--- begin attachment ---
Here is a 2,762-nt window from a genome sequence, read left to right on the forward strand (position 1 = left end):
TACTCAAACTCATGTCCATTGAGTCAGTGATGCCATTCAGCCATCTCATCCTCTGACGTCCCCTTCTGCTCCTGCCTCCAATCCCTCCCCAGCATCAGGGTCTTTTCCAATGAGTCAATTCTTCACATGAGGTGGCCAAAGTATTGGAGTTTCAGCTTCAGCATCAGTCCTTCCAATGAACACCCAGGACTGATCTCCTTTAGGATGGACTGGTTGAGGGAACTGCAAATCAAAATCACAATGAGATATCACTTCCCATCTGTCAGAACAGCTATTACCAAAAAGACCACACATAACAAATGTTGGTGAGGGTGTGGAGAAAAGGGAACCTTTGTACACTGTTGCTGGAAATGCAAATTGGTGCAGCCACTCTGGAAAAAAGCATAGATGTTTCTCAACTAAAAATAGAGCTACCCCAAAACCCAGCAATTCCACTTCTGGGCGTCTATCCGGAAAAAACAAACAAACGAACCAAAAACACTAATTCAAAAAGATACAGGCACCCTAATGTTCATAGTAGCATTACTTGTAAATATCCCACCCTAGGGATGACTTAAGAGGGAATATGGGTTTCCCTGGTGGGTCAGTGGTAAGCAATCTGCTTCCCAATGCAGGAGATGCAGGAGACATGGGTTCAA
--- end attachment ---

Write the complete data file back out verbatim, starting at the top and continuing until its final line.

Here is a 2,762-nt window from a genome sequence, read left to right on the forward strand (position 1 = left end):
TACTCAAACTCATGTCCATTGAGTCAGTGATGCCATTCAGCCATCTCATCCTCTGACGTCCCCTTCTGCTCCTGCCTCCAATCCCTCCCCAGCATCAGGGTCTTTTCCAATGAGTCAATTCTTCACATGAGGTGGCCAAAGTATTGGAGTTTCAGCTTCAGCATCAGTCCTTCCAATGAACACCCAGGACTGATCTCCTTTAGGATGGACTGGTTGAGGGAACTGCAAATCAAAATCACAATGAGATATCACTTCCCATCTGTCAGAACAGCTATTACCAAAAAGACCACACATAACAAATGTTGGTGAGGGTGTGGAGAAAAGGGAACCTTTGTACACTGTTGCTGGAAATGCAAATTGGTGCAGCCACTCTGGAAAAAAGCATAGATGTTTCTCAACTAAAAATAGAGCTACCCCAAAACCCAGCAATTCCACTTCTGGGCGTCTATCCGGAAAAAACAAACAAACGAACCAAAAACACTAATTCAAAAAGATACAGGCACCCTAATGTTCATAGTAGCATTACTTGTAAATATCCCACCCTAGGGATGACTTAAGAGGGAATATGGGTTTCCCTGGTGGGTCAGTGGTAAGCAATCTGCTTCCCAATGCAGGAGATGCAGGAGACATGGGTTCAA